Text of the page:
I believe in the Cross as our only Hope, our only Claim, and our only Foundation. I believe that in the pounding surf of life we have only one thing to cling to: the feet of our Lord, hanging on that tree, His lifeblood flowing down, washing us whiter than snow.
I believe in the Holy Spirit, moving, whispering, indwelling our very skin. I believe in living by the Spirit, walking in the Spirit, and producing fruit in the Spirit…in the Spirit who helps us in our weakness with groanings that can’t be expressed in words.

I believe in the infallibility of the Bible, God’s Word – a sure Word, a pure Word, the only secure Word. I believe the words on those pages are breathed from the very throne room of heaven, are the love letter penned from the heart of the Lover of our souls; a beacon of light for stumbling feet to find sure footing on a dark path.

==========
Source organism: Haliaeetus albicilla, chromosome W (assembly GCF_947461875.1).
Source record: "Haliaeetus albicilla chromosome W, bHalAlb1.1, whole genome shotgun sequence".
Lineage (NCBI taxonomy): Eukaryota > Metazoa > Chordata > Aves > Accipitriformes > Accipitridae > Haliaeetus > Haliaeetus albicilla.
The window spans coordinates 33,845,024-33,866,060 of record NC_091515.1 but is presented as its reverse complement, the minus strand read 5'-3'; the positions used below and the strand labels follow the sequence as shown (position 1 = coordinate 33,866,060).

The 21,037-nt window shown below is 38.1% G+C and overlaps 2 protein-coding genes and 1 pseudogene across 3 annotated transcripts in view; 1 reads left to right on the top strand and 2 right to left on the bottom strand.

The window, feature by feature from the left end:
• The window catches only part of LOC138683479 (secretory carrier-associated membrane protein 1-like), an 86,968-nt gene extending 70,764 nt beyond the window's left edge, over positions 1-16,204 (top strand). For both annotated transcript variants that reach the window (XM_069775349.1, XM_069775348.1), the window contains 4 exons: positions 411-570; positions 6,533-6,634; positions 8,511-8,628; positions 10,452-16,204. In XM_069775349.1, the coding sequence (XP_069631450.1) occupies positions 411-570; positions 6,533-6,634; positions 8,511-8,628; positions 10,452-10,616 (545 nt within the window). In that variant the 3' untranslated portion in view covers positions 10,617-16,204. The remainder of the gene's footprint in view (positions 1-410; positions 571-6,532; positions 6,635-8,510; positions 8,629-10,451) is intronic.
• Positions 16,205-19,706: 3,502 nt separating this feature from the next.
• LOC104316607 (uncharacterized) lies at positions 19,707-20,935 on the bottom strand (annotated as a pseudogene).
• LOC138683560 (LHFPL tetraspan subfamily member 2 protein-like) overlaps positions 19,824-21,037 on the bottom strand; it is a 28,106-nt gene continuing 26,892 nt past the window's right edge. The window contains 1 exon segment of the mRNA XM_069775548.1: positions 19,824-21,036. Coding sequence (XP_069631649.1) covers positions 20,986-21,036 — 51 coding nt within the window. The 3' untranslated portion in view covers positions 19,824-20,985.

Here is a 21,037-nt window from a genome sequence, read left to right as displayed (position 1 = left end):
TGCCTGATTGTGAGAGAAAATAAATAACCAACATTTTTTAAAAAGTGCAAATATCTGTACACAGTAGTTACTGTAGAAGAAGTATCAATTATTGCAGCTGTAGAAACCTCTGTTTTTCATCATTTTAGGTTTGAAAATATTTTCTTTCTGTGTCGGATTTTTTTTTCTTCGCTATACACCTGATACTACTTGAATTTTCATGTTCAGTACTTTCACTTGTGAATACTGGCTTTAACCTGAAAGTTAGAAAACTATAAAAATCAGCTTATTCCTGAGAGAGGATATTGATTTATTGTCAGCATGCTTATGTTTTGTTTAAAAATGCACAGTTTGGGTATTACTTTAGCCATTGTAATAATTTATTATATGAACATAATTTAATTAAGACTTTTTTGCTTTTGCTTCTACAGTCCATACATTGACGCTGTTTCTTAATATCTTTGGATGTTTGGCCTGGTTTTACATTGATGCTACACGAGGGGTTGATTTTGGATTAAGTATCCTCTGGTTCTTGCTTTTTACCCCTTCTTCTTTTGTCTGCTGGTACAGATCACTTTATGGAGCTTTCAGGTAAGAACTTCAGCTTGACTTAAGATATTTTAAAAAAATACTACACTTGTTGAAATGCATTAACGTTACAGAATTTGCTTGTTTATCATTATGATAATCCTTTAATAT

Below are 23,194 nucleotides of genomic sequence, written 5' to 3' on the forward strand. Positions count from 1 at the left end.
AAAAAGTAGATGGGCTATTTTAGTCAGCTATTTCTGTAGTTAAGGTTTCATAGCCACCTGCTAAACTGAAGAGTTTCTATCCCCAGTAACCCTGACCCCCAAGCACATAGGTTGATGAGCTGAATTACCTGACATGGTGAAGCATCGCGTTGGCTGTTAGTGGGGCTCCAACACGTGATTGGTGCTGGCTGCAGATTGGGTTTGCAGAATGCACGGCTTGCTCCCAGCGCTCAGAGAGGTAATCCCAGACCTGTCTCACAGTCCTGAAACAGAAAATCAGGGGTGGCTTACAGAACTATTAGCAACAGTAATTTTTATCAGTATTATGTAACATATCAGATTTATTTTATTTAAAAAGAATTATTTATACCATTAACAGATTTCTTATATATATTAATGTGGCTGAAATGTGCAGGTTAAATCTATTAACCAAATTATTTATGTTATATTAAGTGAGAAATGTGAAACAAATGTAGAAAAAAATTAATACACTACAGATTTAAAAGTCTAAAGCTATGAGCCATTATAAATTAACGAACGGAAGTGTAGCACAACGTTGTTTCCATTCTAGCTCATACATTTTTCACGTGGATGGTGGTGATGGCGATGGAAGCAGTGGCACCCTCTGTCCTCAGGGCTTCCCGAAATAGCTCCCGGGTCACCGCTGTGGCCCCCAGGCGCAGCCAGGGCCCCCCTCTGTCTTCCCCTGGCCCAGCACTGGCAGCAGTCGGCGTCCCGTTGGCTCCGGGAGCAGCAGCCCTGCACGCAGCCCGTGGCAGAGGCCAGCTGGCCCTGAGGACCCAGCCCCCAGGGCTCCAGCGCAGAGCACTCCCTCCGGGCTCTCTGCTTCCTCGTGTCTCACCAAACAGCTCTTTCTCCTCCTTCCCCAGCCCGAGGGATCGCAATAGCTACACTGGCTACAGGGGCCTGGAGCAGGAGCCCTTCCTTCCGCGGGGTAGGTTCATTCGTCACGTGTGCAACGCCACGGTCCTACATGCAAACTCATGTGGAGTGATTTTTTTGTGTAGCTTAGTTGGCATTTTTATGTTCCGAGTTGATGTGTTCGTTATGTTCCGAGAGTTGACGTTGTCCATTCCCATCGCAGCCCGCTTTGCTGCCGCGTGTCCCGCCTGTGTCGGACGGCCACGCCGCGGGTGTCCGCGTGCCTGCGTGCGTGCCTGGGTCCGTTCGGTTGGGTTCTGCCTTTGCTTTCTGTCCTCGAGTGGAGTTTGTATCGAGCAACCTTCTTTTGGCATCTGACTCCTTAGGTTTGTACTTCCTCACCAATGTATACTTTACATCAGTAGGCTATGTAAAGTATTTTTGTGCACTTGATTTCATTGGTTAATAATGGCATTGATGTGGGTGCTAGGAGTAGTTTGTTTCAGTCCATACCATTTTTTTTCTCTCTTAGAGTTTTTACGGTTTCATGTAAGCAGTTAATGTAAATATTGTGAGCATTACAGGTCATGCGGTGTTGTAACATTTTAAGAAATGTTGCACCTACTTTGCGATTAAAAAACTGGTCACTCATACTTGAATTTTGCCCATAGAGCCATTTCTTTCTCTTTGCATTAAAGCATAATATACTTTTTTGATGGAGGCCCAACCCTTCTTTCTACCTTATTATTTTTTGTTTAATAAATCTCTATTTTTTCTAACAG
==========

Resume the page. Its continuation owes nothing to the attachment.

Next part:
It seems orthodox enough to me. Not that I am the perfect judge of all that is orthodox, but I'm pretty sure she covers all of the basics.

Photo by Ben Leto
So, what of this claim of mysticism? What of the accusation that quoting mystics somehow equates with heresy? Why are some bloggers so bothered by her 'heresy' that they CANNOT LET IT GO, continuing to dig at her with little jabs designed to get their audience nodded and jabbing along with them? (And why do I keep going back to these blogs, trying to figure out what motivates them?) What is the block that seemingly keeps them from understanding a more mystical view of things, the block that keeps me from understanding their seemingly cold adherence to sola scriptura?

As I lay in bed last night pondering this for the millionth time it hit me. Personality type. I wonder if it all comes down to personality type.